A documentary following Kenzo Okuzaki, a 62-year-old WW2 veteran notorious for his protests against Emperor Hirohito, as he tries to expose the needless executions of two Japanese soldiers during the war.
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If you could make your deaf child hear, would you? Academy Award-nominated Sound and Fury follows the intimate, heart-rending tale of the Artinians, an extended family with deaf and hearing... See full summary »
In the 1950s, an adolescent Werner Herzog was transfixed by a film performance of the young Klaus Kinski. Years later, they would share an apartment where, in an unabated, forty-eight-hour ... See full summary »
When the patriarch of the family passes away, the teenage children must take responsibility for the family chores: the preparation of the rituals, the hunting and putting the all-important ... See full summary »
Jorge Michel Grau
Hell on Earth is an hour-long documentary presented by Mark Kermode. It's about Ken Russell's 1971 film, The Devils which is one of the most controversial films ever made. Kermode chats to ... See full summary »
In 1955, while a Fulbright scholar, a Manhattan painter named Tobias Schneebaum spent seven months in the Amazon basin with the Harakambut. When he returned to the US, he could no longer paint. What happened? Nearly 45 years later, filmmakers want Tobias, now 78 and suffering from Parkinson's, to return to Peru. He refuses but allows that he will revisit the Asmat in New Guinea where he spent an idyllic time years before. That trip goes well, including a serendipitous meeting with Aipit, an aging native and once Tobias' friend and lover. Tobias then agrees to go to Peru to look for the people whom he joined on a murderous raiding party. The scars of war remain as does fear. Written by
I normally don't review films this poor, but I'll make an exception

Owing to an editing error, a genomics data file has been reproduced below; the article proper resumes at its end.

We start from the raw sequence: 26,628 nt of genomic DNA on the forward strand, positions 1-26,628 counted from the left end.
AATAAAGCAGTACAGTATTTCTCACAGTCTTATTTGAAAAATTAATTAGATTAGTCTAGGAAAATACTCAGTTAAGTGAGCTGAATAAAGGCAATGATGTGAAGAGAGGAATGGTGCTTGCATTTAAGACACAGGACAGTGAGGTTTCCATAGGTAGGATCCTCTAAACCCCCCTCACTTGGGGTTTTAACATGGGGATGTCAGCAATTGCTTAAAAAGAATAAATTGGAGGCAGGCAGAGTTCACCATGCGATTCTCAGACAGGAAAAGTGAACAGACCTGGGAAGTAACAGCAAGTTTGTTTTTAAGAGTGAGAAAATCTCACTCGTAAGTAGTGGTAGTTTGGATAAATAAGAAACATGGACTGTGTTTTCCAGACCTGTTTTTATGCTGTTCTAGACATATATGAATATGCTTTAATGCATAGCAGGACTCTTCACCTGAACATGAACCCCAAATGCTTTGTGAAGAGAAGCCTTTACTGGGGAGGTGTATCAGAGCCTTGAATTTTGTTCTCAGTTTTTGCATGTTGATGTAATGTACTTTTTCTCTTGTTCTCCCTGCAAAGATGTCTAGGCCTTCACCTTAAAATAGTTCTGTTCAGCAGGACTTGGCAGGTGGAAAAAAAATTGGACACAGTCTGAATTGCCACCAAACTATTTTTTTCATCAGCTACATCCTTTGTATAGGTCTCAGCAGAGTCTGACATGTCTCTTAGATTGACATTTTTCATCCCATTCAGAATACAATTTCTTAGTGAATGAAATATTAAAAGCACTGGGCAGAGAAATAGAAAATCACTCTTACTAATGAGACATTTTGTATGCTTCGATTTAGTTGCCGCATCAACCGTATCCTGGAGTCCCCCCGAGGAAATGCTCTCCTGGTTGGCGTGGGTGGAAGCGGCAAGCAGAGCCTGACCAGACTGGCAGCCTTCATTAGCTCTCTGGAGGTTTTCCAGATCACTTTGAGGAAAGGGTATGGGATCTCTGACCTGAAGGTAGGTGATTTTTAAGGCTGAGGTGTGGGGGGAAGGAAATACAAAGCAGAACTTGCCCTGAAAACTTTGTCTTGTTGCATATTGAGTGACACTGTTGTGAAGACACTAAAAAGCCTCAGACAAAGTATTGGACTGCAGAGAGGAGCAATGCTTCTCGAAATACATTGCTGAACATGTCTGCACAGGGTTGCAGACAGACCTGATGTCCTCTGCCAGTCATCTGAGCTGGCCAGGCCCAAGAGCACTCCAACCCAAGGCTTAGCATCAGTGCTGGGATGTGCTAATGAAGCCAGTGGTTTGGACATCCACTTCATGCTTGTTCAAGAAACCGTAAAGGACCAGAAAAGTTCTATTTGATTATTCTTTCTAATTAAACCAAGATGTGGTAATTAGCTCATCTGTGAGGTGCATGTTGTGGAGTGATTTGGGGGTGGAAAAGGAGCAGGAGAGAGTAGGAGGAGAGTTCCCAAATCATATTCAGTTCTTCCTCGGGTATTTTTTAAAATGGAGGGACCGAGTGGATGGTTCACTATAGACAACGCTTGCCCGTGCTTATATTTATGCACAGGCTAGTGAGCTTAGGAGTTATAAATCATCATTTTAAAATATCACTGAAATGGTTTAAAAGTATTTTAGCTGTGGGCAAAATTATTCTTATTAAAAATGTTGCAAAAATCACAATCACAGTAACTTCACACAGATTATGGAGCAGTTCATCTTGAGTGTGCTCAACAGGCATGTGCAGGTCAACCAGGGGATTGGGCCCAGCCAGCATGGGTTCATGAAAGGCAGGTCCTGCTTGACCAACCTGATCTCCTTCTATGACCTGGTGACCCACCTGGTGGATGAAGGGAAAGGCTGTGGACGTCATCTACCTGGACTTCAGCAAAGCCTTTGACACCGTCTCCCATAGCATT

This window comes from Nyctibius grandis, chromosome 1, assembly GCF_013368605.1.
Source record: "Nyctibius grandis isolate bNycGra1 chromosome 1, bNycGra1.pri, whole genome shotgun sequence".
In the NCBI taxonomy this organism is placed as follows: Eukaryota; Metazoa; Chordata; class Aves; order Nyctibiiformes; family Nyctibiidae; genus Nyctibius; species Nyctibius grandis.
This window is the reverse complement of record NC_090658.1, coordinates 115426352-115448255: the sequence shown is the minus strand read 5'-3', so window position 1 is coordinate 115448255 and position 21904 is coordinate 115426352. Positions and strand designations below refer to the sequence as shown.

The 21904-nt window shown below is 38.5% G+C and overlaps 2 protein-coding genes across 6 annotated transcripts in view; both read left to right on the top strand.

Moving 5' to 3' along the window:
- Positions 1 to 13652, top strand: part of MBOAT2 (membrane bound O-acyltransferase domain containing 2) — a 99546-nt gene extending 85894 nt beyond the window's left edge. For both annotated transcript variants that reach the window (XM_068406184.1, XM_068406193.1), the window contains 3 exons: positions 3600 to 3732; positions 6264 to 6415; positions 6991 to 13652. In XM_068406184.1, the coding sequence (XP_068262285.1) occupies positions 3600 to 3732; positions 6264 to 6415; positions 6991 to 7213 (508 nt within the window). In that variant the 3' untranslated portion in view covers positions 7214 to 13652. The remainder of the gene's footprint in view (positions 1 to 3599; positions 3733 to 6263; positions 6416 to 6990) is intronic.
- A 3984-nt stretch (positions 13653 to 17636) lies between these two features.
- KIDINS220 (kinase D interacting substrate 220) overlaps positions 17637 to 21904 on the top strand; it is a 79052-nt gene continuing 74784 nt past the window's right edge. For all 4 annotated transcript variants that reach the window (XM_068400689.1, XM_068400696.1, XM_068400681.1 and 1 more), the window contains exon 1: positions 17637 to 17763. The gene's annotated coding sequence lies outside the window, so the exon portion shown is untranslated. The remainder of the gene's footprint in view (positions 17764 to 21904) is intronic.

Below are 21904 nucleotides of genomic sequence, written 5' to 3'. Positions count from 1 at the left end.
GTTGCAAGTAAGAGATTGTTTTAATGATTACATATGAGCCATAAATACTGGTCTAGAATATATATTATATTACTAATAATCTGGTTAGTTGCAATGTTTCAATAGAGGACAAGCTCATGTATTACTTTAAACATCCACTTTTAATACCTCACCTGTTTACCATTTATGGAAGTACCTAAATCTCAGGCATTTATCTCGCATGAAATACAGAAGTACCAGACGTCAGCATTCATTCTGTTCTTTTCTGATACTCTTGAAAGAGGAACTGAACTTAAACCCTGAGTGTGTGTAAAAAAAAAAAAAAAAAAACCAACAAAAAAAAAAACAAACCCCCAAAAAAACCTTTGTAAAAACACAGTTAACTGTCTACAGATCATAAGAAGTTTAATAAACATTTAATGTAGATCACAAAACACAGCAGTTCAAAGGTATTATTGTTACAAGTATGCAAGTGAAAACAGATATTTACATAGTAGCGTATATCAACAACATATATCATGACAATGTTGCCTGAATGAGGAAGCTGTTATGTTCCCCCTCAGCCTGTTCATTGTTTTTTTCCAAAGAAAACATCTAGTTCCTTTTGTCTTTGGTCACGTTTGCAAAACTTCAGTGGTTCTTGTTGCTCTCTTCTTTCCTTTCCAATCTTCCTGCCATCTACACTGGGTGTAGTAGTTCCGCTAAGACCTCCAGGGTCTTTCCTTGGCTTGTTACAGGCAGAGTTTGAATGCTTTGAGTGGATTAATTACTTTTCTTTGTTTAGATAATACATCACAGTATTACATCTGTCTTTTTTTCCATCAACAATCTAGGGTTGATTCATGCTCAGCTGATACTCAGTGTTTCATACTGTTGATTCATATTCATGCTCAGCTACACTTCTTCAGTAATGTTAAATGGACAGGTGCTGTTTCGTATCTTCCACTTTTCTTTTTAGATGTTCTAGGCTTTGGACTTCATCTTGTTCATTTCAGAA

Certainly, this movie is a great documentary. The juxtaposition of places and footage makes it interesting, and the soundtrack adds to it, but the movie itself comes off as laughable. First, the film is unreasonably long. For as much as the film attempts to cover, one can't help but wonder when the film will end. It could end in about five places, and none would be any too soon. It's a stretch and is abrupt when it ends in a still-frame.
I'm a polite man, but my friend kept checking his watch throughout the feature. Reminiscent of the Timex Indiglo ads occurring in movie houses, rating films with anti-star 'flashes,' each flash being a check of the watch, this movie would be about a fifteen for my friend. Also, when one puts the film style aside, some annoyance comes from the subject himself. The old man is constantly moaning about his hip possibly breaking again. My friend's response to that was that he would have dropped Schoenbaum in the jungle had he been in the crew. Personally, I found the old man whiny some moments and a beautiful inspiration at others.
Parts of this film reminded me of a Book-of-the-month club commercial, if such organization did commercials. Except it's all for Tobias Schneebaum. In addition, the animated stills from the over-touted picture-book were downright tacky.
All in all, the film was long-winded and schizophrenic. At times the juxtaposition was genius, but at others, and far too often, it was confusing and downright annoying. So if you want to see a film about a 'beautiful, old man' reluctantly stumbling his way through his old haunts, _River_ is for you, but if your local art cinema carries more than one film, I suggest seeing that one.
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